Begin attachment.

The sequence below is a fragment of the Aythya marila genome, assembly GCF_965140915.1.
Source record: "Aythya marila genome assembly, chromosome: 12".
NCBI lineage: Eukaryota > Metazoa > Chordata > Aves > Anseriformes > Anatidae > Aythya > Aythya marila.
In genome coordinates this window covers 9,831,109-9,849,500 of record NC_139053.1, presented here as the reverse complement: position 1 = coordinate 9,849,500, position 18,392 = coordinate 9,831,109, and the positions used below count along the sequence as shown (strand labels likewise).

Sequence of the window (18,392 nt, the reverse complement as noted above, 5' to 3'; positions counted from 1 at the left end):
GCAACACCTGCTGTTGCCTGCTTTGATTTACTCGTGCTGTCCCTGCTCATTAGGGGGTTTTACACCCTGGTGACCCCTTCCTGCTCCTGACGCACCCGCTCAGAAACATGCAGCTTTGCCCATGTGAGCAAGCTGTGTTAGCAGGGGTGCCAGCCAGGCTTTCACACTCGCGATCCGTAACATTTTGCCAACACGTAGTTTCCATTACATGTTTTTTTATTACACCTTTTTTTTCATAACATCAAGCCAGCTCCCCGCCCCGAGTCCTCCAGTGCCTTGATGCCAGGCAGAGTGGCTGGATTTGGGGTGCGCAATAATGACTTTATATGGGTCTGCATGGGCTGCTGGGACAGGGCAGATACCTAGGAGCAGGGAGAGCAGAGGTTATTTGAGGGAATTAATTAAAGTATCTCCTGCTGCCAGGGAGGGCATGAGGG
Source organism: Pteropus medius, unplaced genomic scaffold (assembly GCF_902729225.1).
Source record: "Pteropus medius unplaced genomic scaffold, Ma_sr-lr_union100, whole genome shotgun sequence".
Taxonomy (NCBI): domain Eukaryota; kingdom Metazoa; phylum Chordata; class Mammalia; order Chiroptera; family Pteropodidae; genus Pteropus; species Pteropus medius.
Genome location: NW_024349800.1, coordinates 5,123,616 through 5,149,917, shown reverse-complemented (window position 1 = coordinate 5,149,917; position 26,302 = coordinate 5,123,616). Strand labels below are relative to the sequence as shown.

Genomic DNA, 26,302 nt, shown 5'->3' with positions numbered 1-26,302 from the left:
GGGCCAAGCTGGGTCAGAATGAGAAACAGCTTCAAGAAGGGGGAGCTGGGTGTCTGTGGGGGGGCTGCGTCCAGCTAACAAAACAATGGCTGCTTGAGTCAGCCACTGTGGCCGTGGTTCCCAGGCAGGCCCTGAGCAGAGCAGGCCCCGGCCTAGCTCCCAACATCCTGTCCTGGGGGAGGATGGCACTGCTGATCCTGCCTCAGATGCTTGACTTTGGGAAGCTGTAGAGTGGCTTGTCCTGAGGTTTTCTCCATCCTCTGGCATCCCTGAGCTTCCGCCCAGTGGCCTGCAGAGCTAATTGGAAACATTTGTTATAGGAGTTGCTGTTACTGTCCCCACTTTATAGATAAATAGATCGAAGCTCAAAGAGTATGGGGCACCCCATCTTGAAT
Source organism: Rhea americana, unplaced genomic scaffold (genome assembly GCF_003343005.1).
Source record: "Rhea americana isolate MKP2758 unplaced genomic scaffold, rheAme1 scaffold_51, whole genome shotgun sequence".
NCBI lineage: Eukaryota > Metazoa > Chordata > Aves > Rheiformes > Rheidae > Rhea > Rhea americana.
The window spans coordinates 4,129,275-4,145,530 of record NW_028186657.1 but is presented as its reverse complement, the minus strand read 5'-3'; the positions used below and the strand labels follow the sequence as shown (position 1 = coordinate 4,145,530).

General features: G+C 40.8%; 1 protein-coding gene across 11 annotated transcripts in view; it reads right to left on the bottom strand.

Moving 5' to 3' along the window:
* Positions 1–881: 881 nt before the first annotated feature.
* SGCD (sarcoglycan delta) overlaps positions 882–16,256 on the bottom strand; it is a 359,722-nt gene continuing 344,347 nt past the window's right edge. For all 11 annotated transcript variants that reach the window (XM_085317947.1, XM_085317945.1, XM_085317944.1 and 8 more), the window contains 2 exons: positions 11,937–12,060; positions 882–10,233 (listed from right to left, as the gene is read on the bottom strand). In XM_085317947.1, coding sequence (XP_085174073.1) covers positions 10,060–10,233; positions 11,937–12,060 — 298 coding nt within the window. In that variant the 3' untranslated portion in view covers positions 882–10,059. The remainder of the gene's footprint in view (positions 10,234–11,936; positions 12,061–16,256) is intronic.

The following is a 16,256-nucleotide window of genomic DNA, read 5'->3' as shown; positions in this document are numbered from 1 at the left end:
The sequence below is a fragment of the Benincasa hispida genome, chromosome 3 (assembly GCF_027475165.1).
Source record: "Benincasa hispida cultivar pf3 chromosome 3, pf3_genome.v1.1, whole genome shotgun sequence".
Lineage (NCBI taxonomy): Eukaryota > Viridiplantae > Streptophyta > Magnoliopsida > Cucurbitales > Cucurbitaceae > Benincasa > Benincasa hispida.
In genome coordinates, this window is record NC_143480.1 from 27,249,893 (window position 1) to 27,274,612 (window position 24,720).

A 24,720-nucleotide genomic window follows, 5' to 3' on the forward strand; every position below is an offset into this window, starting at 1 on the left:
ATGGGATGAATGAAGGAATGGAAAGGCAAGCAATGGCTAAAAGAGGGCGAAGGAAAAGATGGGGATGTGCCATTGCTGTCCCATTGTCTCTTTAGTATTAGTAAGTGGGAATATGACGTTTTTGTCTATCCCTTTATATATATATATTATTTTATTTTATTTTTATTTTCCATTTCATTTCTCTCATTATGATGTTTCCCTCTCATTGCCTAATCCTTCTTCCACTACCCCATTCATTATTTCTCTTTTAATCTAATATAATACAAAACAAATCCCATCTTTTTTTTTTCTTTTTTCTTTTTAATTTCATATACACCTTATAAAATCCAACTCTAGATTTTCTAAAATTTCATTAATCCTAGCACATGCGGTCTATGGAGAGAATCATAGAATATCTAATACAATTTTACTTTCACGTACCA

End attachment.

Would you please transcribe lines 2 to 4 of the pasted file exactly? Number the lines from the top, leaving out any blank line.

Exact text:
Source record: "Aythya marila genome assembly, chromosome: 12".
NCBI lineage: Eukaryota > Metazoa > Chordata > Aves > Anseriformes > Anatidae > Aythya > Aythya marila.
In genome coordinates this window covers 9,831,109-9,849,500 of record NC_139053.1, presented here as the reverse complement: position 1 = coordinate 9,849,500, position 18,392 = coordinate 9,831,109, and the positions used below count along the sequence as shown (strand labels likewise).